"I am the 80% owner of a limited liability company (LLC) that runs an internet marketing and website design firm. I basically do all of the work; my 20% partner only functions as a part-time intern, gofer, secretary or administrative assistant. We recently agreed that we should go our separate ways. I have five questions about the breakup."
Before we answer them, I have to ask: Why, oh why, did you give a part-time admin 20% of your company? You should never, EVER give a piece of the pie to someone unless the person has something unique and significant to contribute to your business success. While not unimportant, admin people should be put on salary, paid a fair wage with benefits when you can afford them, and given a W-2 at the end of the year. Yes, it hurts to use your precious cash to pay their salary and payroll taxes, and they're entitled to unemployment compensation (you ARE making the weekly payments, right?). But it's cheaper in the long run than making them partner because even a small percentage ownership gets really expensive once your business takes off and becomes successful, as yours clearly has. Would you pay a part-time secretary $200,000 a year? Well, that's what 20% of a service business is worth once it makes $1 million a year. Not bad for 10 hours of typing a week!
OK, now that I've got that off my chest, let's turn to the five questions.
1. "My partner mentioned that she wants to keep our company logo and web address (URL). Who owns these?" Your LLC owns all assets of the business including any intellectual property, such as a logo, company name or website. Under no circumstances should your partner get ANY of your LLC's intellectual property if you are going to continue the business. As a condition to your buying her 20% interest, you should get your partner to agree a) to assign to the LLC all of her "right, title and interest" to any property she may have developed for your LLC, b) to keep all of your trade secrets confidential, c) not to solicit your customers or otherwise unfairly compete with you after she leaves and d) not to disparage or bad-mouth your business to others.
2. "With 80% of the LLC ownership, can I just fire her and continue running the LLC business myself?" Yes, but unless you buy her out, she will remain a 20% owner and be legally entitled to 20% of your profits at the end of each year, even though she didn't lift a finger to help you. Not a good idea. Also, in some states (such as New York), she may be able to seek a court-supervised breakup and valuation of the business if she can prove "harmful and oppressive conduct" on your part.
3. "Should I just dissolve the LLC altogether and start a new business?" With 80% ownership of the LLC, you probably could do that legally, but then you would have to figure out which 20% of the LLC's assets your partner is entitled to when the LLC is liquidated. That could get sticky.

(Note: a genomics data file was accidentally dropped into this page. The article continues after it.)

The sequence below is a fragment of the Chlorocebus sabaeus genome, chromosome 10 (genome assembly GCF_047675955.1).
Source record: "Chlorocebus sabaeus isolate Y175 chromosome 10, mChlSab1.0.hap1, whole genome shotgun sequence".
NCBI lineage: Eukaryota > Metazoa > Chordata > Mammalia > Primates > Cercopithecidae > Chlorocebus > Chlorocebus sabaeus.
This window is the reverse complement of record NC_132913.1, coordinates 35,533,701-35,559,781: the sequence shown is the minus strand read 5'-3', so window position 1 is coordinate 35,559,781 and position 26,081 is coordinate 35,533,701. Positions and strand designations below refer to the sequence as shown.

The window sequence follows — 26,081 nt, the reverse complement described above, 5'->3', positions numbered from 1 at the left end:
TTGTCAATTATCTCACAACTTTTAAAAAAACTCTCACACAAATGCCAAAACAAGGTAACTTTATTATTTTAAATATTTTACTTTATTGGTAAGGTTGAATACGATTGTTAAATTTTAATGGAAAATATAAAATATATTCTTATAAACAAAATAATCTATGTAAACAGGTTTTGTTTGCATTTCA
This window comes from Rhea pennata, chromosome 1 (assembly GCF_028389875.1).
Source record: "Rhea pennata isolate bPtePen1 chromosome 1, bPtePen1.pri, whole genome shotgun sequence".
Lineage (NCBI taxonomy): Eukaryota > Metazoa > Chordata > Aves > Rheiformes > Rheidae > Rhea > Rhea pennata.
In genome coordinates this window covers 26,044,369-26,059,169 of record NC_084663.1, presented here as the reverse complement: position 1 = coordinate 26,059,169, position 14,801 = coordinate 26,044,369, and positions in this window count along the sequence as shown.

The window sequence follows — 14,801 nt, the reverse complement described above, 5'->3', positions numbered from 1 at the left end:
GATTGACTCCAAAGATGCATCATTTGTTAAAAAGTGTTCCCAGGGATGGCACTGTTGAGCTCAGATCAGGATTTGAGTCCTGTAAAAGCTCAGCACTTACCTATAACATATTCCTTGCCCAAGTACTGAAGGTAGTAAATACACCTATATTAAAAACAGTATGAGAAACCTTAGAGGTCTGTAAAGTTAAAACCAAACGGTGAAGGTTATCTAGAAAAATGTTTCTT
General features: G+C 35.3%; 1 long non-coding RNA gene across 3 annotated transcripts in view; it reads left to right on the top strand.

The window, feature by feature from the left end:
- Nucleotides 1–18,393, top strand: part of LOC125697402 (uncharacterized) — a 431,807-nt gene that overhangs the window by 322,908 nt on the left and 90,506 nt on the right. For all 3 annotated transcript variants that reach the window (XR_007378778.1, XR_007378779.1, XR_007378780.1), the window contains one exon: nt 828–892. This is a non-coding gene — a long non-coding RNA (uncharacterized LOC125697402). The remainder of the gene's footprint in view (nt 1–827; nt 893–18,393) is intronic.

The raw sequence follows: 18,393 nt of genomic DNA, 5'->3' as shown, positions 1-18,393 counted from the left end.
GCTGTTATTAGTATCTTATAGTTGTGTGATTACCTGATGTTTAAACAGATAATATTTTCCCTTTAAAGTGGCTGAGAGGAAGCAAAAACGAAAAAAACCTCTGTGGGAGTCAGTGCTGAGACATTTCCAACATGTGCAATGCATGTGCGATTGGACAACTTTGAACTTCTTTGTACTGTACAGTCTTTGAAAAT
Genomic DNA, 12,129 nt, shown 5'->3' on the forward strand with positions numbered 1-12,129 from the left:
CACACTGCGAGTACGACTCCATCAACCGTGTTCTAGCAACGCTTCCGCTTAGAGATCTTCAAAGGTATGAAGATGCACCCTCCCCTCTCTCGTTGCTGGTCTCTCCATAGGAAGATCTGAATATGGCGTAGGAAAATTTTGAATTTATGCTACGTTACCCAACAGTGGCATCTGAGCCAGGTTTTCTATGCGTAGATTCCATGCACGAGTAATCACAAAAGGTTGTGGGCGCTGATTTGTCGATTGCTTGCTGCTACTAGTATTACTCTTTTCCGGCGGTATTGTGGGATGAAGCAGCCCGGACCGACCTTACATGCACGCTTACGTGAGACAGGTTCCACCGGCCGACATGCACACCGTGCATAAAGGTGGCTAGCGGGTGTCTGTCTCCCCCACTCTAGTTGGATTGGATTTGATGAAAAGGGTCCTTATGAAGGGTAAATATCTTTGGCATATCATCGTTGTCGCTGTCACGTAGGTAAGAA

4. "How do I value the business? Together we put $2,000 into the business. There's $30,000 in the LLC checking account and about $40,000 in accounts receivable." I would keep this very simple, since you're too small to have a professional valuation done. Find out what your partner took out of the business in cash distributions last year (this will appear on Schedule K-1 of your IRS Form 1065), and offer her twice that amount. If that comes to less than $14,000 (20% of $70,000), offer her $14,000. If you can't afford to pay a lump sum, offer to pay in monthly installments over the next year at 6% annual simple interest (0.5% per month).
5. "What do I do about new projects? Can I do these on the side or form a new LLC?" Unless there is a noncompete clause built into your LLC operating agreement, there is nothing to prevent either of you from doing things on the side, with or without the other's knowledge. If you form a new LLC and start running a parallel business, though, your partner might sue you for improperly diverting assets and business from your old LLC or illegally freezing her out. Talk to your lawyer before taking a drastic step like that. I would strongly prefer that you buy her 20% interest, even if you have to pay more than it's worth. You will sleep better at night.
Lesson: Once you make someone your business partner, there is only one way you can get rid of them legally, and that is to buy them out for a price on which the two of you can agree. Before making ANYONE a partner, make sure you get a buy-sell agreement from them that spells out precisely how much they will be entitled to receive for their ownership interest if you decide they are no longer adding value. A good attorney can draft one of these for you for under $2,000.
Cliff Ennico ([email protected]) is a syndicated columnist, author and former host of the PBS television series "Money Hunt." This column is no substitute for legal, tax or financial advice, which can be furnished only by a qualified professional licensed in your state. To find out more about Cliff Ennico and other Creators Syndicate writers and cartoonists, visit our webpage at www.creators.com.
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